What is HSDPA?

HSDPA is an acronym for High Speed Downlink Packet HSDPA is an acronym for High Speed Downlink Packet Access which is an advanced protocol for mobile telephone data transmission.



What is HSDPA?


HSDPA is an acronym for High Speed Downlink Packet Access which is an advanced protocol for mobile telephone data transmission. HSDPA is an evolved form of W-CDMA (Wideband Code Division Multiple Access) technology. HSDPA promises to provide download speeds equivalent to an ADSL (Asymmetric Digital Subscriber Line) line on your mobile phone. The technology standard used in HSDPA is called 3.5G.

The Technology

As we saw, the 3.5 G standard used in HSDPA is an improvement upon the 3G protocol used in W-CDMA technology. With HADPA, the data transfer rate improves over W-CDMA by a factor of at least five. Theoretically speaking, it is possible to reach data transmission speeds of 8-10 Mbps with HSDPA. Therefore HSDPA is touted as highly favorable for transmission areas like video and streaming music where high data transfer rates are required.

Now the question is, in what way HSDPA has improved upon WCDMA. HSDPA employs different techniques for modulation and coding by creating a new channel within W-CDMA. This channel is called High Speed Downlink Shared Channel, or HS-DSCH. This channel is created in such a way that it makes higher downlink speeds possible. However this channel enables only downlinks, which means that the source can send data to the receptor but not vice versa. You cannot send data from your phone to the source using HSDPA. The HS-DSCH channel is shared among users, allowing the most efficient use of radio signals and thus helping faster download speeds. HSDPA uses 5 MHz bandwidth. The technology upgrade has enabled a smooth transition for Universal Mobile Telecommunications System (UMTS).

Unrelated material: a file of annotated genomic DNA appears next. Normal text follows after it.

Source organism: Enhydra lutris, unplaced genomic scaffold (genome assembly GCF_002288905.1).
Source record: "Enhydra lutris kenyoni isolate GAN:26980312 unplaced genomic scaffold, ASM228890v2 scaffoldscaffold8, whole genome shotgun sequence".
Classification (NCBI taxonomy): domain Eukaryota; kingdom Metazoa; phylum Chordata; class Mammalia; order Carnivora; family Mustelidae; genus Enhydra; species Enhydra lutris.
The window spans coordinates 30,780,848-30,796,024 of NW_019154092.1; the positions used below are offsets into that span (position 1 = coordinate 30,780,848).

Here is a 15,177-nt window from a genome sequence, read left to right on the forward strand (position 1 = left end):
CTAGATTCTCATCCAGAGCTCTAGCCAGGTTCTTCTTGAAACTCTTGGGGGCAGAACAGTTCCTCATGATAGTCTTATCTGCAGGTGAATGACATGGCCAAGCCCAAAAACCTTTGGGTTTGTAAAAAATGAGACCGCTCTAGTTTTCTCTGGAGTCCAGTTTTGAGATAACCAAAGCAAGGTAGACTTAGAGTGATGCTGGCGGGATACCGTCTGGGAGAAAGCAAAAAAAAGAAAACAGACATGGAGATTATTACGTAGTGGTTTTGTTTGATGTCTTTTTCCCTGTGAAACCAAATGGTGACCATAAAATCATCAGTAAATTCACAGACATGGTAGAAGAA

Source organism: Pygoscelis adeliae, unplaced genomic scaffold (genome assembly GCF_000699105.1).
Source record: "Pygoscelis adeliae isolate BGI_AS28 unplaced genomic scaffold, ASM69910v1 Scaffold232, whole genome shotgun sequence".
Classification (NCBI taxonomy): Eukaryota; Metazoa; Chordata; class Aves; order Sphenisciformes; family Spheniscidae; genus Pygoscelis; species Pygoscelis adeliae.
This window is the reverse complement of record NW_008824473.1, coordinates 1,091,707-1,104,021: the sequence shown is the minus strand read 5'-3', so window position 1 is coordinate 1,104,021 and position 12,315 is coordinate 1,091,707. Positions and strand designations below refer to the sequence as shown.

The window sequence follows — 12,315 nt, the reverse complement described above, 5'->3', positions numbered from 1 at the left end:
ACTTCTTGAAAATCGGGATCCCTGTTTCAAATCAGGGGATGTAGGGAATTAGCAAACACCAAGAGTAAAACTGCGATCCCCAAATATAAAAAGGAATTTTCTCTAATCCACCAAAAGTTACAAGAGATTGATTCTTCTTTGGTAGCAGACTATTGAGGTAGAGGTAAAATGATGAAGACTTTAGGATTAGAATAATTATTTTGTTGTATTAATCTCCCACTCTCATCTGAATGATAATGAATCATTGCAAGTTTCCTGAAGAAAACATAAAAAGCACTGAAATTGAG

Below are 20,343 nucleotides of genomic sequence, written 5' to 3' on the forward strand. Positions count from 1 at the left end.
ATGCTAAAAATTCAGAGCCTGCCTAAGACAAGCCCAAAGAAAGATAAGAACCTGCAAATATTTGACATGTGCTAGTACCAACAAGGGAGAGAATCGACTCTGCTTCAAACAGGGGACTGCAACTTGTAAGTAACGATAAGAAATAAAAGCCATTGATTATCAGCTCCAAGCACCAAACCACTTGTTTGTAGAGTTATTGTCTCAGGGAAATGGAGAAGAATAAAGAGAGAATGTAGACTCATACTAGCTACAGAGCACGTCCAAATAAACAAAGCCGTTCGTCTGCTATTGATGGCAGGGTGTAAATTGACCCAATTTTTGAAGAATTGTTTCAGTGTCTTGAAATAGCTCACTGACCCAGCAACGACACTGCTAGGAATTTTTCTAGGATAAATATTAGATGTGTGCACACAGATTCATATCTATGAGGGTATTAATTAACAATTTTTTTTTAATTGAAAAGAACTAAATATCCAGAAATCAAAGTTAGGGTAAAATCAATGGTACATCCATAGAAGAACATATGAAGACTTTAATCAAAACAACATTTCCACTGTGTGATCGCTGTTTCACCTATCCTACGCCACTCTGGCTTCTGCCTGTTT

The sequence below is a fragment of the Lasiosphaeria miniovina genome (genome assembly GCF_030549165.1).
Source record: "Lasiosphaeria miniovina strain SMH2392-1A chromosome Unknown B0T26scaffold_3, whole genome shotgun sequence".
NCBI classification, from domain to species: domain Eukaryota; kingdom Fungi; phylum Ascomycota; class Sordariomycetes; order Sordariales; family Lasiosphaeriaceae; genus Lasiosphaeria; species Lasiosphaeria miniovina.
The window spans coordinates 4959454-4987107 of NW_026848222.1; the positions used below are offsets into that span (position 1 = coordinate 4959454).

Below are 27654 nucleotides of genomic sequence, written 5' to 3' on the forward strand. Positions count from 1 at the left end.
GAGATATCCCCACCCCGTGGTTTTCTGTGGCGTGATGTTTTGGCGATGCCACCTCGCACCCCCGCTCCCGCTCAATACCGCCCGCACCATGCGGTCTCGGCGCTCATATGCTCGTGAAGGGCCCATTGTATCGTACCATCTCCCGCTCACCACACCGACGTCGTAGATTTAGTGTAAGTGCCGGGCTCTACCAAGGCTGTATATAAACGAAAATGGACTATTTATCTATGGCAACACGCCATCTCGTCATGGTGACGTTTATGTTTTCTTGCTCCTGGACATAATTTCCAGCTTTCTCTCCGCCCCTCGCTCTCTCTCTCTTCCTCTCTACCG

In the HS-DCH channel, the variable spreading factor and fast power control of the WCDMA channels are done away with. The new technology uses Adaptive Modulation and Coding (AMC), fast packet scheduling at the Base Station and fast retransmissions from the Base Station. The retransmissions are done through Hybrid Automatic Repeat Request (HARQ), where the concept of incremental redundancy comes into play. Here, the retransmissions have different codes of the data against the codes of the original transmission. In other words, the data received at the base station is ‘processed’ to manage any corruption the data may have gone through at the time of the original transmission. The net result of this process is that the user device can receive error free packets, thus ensuring better quality to the video and sound.

Is HSDPA Here to Stay?

Well, only time can answer that question. Many mobile telecommunication companies are working to deploy 3G (WCDMA) networks and this is a positive indication. It would be easy to upgrade to 3.5 G once a 3G network is in place. Some companies are expected to deploy HSDPA by the end of 2006. However the downlink speeds in reality at this moment are going to be much lower at 1.8-3.6 Mbps, than the theoretical potential of 8-10 Mbps.

The success of HSDPA will also depend on many other factors. There are other technologies like CDMA2000, 1xEV-DO and WiMAX that promise high data transmission speeds. Further, HSDPA is an improvement upon the W-CDMA standard, so it can gain acceptance only in places where W-CDMA has been deployed successfully.